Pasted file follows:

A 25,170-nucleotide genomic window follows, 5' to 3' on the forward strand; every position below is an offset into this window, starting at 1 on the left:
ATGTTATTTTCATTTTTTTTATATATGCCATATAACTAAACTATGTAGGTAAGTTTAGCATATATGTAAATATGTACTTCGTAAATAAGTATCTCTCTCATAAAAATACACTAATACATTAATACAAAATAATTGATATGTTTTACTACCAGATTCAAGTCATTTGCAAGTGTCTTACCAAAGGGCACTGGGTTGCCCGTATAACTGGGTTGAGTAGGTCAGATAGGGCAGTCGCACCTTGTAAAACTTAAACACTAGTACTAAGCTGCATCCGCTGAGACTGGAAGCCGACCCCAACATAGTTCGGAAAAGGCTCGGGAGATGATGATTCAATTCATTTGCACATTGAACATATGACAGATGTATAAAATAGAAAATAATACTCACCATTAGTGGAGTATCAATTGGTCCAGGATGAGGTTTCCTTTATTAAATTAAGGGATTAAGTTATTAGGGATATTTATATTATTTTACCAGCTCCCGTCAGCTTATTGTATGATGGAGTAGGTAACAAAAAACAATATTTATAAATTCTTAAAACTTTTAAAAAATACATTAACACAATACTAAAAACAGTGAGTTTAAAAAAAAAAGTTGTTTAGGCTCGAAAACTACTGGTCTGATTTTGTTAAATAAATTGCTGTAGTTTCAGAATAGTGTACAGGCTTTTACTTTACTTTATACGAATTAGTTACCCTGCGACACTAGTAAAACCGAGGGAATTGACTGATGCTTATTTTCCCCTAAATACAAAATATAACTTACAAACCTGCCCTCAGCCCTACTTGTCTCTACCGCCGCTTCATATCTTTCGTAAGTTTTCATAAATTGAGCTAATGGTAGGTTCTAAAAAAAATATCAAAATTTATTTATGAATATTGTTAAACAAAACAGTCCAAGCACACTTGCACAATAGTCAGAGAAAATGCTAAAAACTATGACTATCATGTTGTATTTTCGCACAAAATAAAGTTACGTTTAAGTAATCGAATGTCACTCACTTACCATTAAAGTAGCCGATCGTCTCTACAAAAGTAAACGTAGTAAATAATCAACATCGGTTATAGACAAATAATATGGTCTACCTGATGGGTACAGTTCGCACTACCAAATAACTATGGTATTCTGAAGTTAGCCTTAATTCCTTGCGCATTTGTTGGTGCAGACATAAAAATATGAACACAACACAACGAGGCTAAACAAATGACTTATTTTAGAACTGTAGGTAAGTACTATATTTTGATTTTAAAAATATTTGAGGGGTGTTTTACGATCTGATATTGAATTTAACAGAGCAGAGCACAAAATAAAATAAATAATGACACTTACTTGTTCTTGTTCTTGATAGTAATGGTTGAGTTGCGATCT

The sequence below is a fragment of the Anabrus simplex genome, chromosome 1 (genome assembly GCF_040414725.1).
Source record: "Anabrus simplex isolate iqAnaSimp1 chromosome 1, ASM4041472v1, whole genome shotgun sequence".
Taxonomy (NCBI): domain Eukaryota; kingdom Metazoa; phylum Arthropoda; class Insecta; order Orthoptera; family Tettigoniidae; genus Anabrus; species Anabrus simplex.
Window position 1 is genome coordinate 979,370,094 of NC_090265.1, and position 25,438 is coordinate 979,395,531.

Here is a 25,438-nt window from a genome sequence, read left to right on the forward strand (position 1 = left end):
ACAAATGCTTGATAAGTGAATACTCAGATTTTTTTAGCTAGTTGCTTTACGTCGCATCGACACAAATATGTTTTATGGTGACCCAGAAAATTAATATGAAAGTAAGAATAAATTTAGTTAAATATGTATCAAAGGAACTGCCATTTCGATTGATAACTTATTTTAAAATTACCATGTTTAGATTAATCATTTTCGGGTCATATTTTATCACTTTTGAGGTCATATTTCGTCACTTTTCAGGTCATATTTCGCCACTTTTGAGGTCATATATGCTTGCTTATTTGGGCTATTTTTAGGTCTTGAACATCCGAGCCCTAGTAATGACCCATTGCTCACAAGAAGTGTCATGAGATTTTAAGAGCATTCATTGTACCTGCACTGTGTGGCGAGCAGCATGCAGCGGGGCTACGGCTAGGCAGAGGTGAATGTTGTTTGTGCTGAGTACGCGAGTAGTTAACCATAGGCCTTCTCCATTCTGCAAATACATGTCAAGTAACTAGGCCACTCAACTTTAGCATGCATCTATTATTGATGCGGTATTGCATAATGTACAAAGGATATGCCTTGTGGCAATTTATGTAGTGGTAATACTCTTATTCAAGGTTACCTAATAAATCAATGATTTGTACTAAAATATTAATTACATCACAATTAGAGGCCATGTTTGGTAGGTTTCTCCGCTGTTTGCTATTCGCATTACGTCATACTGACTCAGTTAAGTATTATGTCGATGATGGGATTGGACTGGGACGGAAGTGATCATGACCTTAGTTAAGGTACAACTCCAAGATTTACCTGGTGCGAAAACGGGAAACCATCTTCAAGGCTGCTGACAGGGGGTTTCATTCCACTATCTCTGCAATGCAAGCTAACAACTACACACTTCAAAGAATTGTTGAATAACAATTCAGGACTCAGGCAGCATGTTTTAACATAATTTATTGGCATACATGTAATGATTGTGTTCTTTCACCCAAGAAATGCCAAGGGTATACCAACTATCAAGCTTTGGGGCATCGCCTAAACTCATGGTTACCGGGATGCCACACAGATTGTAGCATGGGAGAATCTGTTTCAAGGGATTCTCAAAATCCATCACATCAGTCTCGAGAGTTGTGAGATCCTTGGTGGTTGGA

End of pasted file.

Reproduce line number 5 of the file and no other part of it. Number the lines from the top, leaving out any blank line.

Taxonomy (NCBI): domain Eukaryota; kingdom Metazoa; phylum Arthropoda; class Insecta; order Orthoptera; family Tettigoniidae; genus Anabrus; species Anabrus simplex.